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Union Members Rally to Denounce Secession

Cityhood: Hundreds of blue-collar workers who see breakup of L.A. as a threat to their economic survival are cheered on by city's political elite.


Energized by the rousing beat of a gospel choir, hundreds of union members jammed into a stuffy auditorium Saturday at Los Angeles Valley College to denounce secession as a threat to their economic survival.

It was the largest turnout by far for any secession-themed event and a reminder of the broad spectrum of interests fighting a city breakup in the Nov. 5 election. A parade of some of the city's best-paid public servants--politicians--took to the stage to cheer on about 700 blue-collar workers who earn modest wages collecting trash and mopping floors.

Their message was clear: If voters approve cityhood for the San Fernando Valley and Hollywood, workers will suffer. City jobs could be lost, salaries and pensions slashed. Laws meant to protect working families in Los Angeles--including rent control, anti-discrimination and living-wage ordinances--could be undone by the new cities. Labor unions plan to unleash thousands of volunteers and spend more than $1 million on the anti-secession campaign.

Secession leaders argue that union fears are overblown and that labor will have a say in the new cities just as it does in Los Angeles. But if any separatists were among the audience Saturday, they kept a low profile as speaker after speaker denounced a breakup.

"Many of the people in this room come from corners all over the earth," said former Assembly Speaker Antonio Villaraigosa, whose 2001 campaign to become Los Angeles' first Latino mayor in modern times made him a hero among many workers.

"Make no mistake about it, Los Angeles is the preeminent city in the world.... The reason this city is so special is because of the people in it. You don't break up the family just because there's a problem," Villaraigosa said, calling on the man who defeated him at the polls, Mayor James K. Hahn, to join him at the podium.

Pumping their fists skyward like champion boxers, the former rivals led the crowd in the perennial chant made famous by the United Farm Workers of America: "Si, se puede!" Yes, it can be done.

The state commission that sent the secession proposals to the ballot studied their financial impact for more than two years. It concluded that a breakup would not harm the new cities or the remainder of Los Angeles, but left many questions unanswered about job availability, salaries and benefits for employees transferring to a Valley or Hollywood city.

If secession wins, the newborn cities would adopt all Los Angeles ordinances for four months. But then it would be up to the new governments to decide which laws to keep. Some secession leaders have predicted that the Valley and Hollywood would, for example, enact rent control--but they don't speak for officials yet to be elected.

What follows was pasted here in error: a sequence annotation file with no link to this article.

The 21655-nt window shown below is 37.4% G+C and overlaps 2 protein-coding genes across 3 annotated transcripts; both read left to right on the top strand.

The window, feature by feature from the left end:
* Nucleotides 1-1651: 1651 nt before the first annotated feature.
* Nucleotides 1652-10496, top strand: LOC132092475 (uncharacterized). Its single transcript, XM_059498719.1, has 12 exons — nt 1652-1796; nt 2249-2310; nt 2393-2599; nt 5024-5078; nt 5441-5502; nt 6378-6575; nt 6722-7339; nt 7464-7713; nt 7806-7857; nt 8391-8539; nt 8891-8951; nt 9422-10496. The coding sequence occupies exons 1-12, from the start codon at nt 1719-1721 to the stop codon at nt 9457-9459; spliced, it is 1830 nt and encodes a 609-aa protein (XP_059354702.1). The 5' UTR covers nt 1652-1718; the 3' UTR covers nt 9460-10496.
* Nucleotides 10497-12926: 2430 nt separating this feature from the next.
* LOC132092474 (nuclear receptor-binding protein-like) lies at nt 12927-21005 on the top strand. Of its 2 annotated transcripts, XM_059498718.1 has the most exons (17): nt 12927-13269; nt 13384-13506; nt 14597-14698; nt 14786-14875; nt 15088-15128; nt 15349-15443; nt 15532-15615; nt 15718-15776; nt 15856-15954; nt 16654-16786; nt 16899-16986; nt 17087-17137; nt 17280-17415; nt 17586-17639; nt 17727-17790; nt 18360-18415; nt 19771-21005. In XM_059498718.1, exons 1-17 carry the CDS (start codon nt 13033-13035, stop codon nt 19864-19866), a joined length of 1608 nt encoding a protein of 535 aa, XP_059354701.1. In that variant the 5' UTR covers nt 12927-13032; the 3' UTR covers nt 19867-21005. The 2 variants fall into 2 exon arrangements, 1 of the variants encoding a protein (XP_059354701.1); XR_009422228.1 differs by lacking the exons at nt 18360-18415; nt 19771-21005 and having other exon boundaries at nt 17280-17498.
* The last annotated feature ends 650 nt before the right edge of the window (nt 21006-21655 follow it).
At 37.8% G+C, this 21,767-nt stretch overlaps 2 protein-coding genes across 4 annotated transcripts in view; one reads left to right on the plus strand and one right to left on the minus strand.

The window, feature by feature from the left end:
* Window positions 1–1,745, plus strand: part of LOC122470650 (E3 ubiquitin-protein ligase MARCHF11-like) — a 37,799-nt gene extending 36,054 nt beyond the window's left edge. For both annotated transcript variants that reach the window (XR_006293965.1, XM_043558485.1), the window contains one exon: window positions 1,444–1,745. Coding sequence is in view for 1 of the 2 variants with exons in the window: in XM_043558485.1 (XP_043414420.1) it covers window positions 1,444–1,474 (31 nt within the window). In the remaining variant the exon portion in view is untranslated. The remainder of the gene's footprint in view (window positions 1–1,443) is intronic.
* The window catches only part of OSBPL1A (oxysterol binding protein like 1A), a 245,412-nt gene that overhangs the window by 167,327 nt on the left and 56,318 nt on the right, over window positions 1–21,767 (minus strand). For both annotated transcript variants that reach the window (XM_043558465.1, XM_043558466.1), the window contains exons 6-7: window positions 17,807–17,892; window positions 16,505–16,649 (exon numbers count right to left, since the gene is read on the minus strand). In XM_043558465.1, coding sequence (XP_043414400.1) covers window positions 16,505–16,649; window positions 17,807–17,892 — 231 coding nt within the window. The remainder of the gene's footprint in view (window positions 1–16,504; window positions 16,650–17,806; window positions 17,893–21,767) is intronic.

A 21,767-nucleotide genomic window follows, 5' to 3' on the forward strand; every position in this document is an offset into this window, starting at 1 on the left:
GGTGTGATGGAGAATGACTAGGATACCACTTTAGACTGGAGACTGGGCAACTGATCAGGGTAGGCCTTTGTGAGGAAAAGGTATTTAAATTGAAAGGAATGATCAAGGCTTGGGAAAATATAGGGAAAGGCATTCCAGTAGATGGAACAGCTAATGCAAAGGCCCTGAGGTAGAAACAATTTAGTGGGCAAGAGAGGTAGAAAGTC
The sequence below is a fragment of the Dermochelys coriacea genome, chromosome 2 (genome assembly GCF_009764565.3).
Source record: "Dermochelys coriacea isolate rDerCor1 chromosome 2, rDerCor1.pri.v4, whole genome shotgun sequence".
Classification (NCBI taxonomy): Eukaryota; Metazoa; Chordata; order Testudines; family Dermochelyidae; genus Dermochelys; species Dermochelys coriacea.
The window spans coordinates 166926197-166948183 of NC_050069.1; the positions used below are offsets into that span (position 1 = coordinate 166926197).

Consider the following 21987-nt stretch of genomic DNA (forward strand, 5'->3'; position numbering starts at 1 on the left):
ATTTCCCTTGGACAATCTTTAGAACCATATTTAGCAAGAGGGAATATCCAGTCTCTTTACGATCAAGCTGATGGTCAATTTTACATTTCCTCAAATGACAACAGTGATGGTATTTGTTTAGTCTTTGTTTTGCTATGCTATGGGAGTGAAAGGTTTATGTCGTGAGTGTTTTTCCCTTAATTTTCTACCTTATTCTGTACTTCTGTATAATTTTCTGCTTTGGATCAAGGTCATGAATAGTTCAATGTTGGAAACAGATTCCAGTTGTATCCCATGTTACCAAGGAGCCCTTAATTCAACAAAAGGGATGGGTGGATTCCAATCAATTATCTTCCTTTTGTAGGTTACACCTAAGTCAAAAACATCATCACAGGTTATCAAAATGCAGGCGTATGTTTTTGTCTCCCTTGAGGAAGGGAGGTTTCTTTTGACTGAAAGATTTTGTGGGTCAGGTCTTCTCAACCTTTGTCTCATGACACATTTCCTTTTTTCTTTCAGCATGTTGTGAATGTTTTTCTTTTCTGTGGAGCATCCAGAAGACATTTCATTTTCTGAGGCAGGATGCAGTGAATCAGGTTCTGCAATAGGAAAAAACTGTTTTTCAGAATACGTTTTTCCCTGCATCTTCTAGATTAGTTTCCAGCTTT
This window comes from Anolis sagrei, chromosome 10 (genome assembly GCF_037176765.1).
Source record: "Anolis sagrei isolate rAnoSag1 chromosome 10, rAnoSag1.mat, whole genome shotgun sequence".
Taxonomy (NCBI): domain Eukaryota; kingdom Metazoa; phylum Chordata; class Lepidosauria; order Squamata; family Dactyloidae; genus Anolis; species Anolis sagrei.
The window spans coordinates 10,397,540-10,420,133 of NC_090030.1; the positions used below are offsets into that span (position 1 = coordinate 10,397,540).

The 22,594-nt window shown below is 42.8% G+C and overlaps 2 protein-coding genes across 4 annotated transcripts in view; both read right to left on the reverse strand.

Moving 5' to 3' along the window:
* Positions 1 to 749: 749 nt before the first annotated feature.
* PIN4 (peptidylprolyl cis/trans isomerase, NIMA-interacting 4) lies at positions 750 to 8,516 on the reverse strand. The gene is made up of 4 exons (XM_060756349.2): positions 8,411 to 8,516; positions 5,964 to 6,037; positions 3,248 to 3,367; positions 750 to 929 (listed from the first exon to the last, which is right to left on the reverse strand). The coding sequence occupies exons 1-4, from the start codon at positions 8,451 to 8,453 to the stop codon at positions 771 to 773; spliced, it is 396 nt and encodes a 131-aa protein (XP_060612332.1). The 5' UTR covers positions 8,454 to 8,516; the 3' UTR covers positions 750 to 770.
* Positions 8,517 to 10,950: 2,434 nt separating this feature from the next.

"I think we can lose all of that progressive legislation and all those protections for seniors and workers if the city breaks up," Hahn said. "The people who are selling secession are selling snake oil."

For two hours, workers sat patiently as the city's political elite made its case. Former Mayor Richard Riordan, City Council President Alex Padilla and labor boss Miguel Contreras, head of the Los Angeles County Federation of Labor, AFL-CIO, all took the mike to criticize secession, as did an assortment of religious leaders and legislative aides.

Applause coursed through the audience, a sea of union colors, each time someone praised their hard work and hard-won benefits. The restaurant workers wore blue T-shirts. The city librarians chose hunter green. Janitors were decked out in purple, shoulder to broad shoulder with the electricians, whose gray jerseys featured wild bolts of electricity zigzagging down the back.

"If Cesar Chavez was alive today, he's be working against secession," said Irv Hershenbaum, a leader of the United Farm Workers, who sported a straw hat for the occasion.

After the speeches, everyone poured into the noonday sun to gobble down free hot dogs and chips. Some secessionists had suggested that union members were paid to attend the rally, a charge that organizers and many members denied.

"Nobody had to pay us," said Manuel Morales, a janitor who left his three children behind in Guatemala to seek work in the United States. Now he scrubs bathrooms on the night shift at the CBS television studios.

"Secession will cut our benefits and our health insurance and salaries," he said in Spanish. "We will not have as much strength when we negotiate our contracts."

Marc Reynolds, a cameraman who belongs to the International Cinematographers Guild, agreed.

"It would affect the economy in every way," he said. "If the dockworkers can't make enough money to go see a movie, then the producers aren't going to pay me to make a movie. It'll just be another way for big corporations to divide and weaken us."

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